Starting from the Bells Beach (Winki Pop) launch, the flight requires a series of essentially downwind runs interspersed with topping up height on all the headlands where the wind is creating lift. Thermals and other forms of available lift are also used to maintain or gain altitude. The small handful of skilled and experienced pilots familiar with this coastal run know with some precision the minimum height they need on any given day at each such headland to safely leave the lift and head off down wind to the next headland. Relatively reliable locations at which lift can be found in the favoured ESE conditions include Southside (at Bells Beach), Point Addis, Eumeralla cliffs, Point Roadknight (Anglesea), Urquharts Bluff, Aireys Inlet, Eastern View, Moggs Creek (Spion), Lorne (Teddys Lookout), Wye River, Kennett River, Cape Patton, Apollo Bay (Wild Dog Creek). Altitudes in excess of 3000 feet are sometimes achieved, and altitudes below 1000 feet are not uncommon on this route. The most efficient route does not involve closely hugging the coast. Depending on conditions, flights can involve tracking seaward or inland from the coast to find the best lift.
The favoured wind direction for this run is ESE; the wind this day was an easterly. While the easterly had some benefits in terms of good lift and good height gains at some of the earlier east-facing headlands, pilots reported rough air west of Cape Patton for the last 16kms of the flight as the wind direction at their altitude (which had backed around a little from east towards ENE) put some of the route in turbulent air in the lee of the land. Pilots needed good height at Cape Patton before commencing the last section of the flight to Wild Dog Creek.
Orographic cloud can be a significant feature on much of this coastal run. This is cloud which forms as moist air is forced up over rising terrain (the hills along the coast in this case), cooling in the process until it reaches its saturation point and the water vapour condenses forming cloud. While the beginnings of orographic cloud formation were visible on certain parts of the coast this day, it was only a background feature. There are days when orographic cloud can create remarkable flying conditions, and other days when it can terminate an attempt at completing the coastal run.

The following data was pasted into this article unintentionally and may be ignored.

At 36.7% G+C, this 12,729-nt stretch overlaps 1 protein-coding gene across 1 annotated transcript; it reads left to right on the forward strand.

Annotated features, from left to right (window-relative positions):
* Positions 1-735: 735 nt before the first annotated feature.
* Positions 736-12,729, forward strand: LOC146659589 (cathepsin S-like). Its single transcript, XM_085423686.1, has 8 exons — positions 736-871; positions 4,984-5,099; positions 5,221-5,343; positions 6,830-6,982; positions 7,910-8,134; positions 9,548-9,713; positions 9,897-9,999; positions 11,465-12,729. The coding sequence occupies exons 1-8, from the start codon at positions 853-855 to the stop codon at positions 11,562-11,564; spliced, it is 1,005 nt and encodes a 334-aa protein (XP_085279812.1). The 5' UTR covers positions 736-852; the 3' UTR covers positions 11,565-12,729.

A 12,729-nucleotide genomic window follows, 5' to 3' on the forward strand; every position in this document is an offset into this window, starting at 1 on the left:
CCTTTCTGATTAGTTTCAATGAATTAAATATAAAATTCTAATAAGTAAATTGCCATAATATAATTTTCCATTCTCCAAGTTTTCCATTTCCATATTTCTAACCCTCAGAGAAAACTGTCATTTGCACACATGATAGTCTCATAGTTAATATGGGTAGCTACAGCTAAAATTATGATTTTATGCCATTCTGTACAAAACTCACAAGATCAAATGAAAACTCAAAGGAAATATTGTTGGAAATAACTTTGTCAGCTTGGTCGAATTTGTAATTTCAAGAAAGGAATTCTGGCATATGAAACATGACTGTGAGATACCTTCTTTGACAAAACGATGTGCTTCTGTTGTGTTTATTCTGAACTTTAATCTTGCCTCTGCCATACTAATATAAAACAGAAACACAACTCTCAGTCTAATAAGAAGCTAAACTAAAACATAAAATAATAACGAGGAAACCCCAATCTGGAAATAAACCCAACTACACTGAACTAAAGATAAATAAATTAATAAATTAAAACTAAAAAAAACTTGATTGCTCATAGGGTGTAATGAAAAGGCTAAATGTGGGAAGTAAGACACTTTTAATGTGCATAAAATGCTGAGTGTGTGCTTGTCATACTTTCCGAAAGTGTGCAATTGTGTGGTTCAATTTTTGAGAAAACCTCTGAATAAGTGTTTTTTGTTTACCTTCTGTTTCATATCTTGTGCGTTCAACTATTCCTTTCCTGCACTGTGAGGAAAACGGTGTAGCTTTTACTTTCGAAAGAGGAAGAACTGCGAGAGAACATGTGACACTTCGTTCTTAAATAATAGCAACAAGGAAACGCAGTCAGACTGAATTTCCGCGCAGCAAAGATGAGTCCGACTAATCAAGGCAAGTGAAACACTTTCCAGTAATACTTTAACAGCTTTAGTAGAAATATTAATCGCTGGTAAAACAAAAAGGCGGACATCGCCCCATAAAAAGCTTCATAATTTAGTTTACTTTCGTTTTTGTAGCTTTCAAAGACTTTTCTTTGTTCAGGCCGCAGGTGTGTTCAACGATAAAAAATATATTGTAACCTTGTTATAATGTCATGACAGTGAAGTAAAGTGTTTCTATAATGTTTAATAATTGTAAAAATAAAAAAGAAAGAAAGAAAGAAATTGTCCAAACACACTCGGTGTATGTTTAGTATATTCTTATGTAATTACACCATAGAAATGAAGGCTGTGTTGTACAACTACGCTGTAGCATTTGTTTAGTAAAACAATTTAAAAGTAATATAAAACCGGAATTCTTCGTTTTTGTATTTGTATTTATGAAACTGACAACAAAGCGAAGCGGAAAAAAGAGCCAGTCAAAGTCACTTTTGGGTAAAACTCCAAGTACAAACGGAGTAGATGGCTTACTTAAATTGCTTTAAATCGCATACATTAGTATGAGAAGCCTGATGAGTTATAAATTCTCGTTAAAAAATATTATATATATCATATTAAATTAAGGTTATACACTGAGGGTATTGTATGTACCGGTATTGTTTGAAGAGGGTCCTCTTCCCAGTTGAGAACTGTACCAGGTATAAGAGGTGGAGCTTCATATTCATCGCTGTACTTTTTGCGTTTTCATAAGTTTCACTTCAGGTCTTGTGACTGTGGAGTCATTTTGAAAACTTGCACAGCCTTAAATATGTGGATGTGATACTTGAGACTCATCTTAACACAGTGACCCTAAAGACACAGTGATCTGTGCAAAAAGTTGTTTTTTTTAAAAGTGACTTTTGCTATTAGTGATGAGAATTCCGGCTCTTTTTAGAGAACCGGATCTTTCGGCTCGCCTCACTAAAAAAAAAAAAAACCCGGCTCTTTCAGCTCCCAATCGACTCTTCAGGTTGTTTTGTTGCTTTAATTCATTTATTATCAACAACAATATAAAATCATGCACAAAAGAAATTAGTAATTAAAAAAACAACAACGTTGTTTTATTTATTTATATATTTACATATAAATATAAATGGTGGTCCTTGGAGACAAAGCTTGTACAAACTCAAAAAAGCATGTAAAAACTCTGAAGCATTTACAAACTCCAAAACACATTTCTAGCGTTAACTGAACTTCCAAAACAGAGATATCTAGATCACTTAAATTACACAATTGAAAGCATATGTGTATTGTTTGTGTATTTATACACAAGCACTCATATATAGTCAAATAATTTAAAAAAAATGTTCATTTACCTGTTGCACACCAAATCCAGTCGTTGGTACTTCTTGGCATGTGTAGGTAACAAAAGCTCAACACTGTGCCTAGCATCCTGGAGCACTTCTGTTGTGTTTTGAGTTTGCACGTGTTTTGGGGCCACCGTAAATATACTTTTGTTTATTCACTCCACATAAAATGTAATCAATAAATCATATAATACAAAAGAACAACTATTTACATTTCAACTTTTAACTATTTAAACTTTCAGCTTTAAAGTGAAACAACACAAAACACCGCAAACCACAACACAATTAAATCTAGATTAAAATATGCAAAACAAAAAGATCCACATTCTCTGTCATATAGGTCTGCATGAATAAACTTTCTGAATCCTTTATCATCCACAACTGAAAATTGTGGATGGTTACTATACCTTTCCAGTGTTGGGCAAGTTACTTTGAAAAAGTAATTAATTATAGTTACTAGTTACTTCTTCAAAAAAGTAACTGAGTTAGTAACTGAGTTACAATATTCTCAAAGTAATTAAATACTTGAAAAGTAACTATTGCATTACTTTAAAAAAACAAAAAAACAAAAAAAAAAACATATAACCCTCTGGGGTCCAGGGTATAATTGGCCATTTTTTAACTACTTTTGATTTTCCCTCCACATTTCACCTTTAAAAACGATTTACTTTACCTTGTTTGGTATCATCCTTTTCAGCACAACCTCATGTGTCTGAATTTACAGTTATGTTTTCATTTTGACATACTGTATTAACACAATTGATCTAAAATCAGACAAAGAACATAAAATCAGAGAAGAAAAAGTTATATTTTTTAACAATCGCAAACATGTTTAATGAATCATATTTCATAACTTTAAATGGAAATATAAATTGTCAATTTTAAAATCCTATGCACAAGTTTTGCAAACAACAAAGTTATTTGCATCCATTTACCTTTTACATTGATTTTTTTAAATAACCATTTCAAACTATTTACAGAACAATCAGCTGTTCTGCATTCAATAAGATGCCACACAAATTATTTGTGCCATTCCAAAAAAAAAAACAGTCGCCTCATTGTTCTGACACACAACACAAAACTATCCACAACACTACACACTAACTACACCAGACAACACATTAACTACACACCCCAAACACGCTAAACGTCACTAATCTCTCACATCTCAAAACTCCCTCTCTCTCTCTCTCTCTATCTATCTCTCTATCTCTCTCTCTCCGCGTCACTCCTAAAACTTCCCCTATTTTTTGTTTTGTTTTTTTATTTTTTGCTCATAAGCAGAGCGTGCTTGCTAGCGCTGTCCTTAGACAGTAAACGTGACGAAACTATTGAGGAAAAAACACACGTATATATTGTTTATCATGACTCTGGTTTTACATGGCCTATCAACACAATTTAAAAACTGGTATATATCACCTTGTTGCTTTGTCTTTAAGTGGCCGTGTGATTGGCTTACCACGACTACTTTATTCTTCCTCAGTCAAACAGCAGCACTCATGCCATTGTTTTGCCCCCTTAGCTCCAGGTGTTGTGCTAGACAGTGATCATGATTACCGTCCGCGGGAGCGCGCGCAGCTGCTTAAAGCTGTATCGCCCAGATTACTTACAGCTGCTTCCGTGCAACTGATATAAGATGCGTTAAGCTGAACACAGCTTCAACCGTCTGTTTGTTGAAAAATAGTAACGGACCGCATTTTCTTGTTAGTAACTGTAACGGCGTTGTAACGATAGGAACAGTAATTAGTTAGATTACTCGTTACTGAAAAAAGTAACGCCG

I was pleased to drive a vehicle from launch at Bells to Apollo Bay for one of the pilots on this day. I had a UHF radio on the channel used by the pilots. It was a very interesting and informative day to follow the pilots by road down the coast to their successful completion of the goal at Wild Dog Creek, Apollo Bay. I have neither the hang glider nor the knowledge and experience necessary to undertake this coastal run.
Left: Bruce setting up his Moyes LiteSpeed.
Bottom right: James setting up his Moyes LitesSpeed and Hughbert setting up his Aeros Kombat.
Launching from the clifftop at Bells Beach
I saw eight pilots take off with Apollo Bay as their destination. Seven of those pilots completed the flight to Apollo Bay. The pilot who landed short did so safely. That makes eight successful flights by my count.
The following photos shows the named pilots taking off (in launch order).
Arrival at Wild Dog Creek, Apollo Bay
Hughbert Alexander – gun pilot and good bloke. The five best photos in this blog post were taken by Hughbert Alexander during his flight. He generously consented to me publishing them here. Thanks Hughbert.
Later in the day after the above seven had flown, an eighth hang glider pilot, Mark Willy, also successfully completed the coastal run.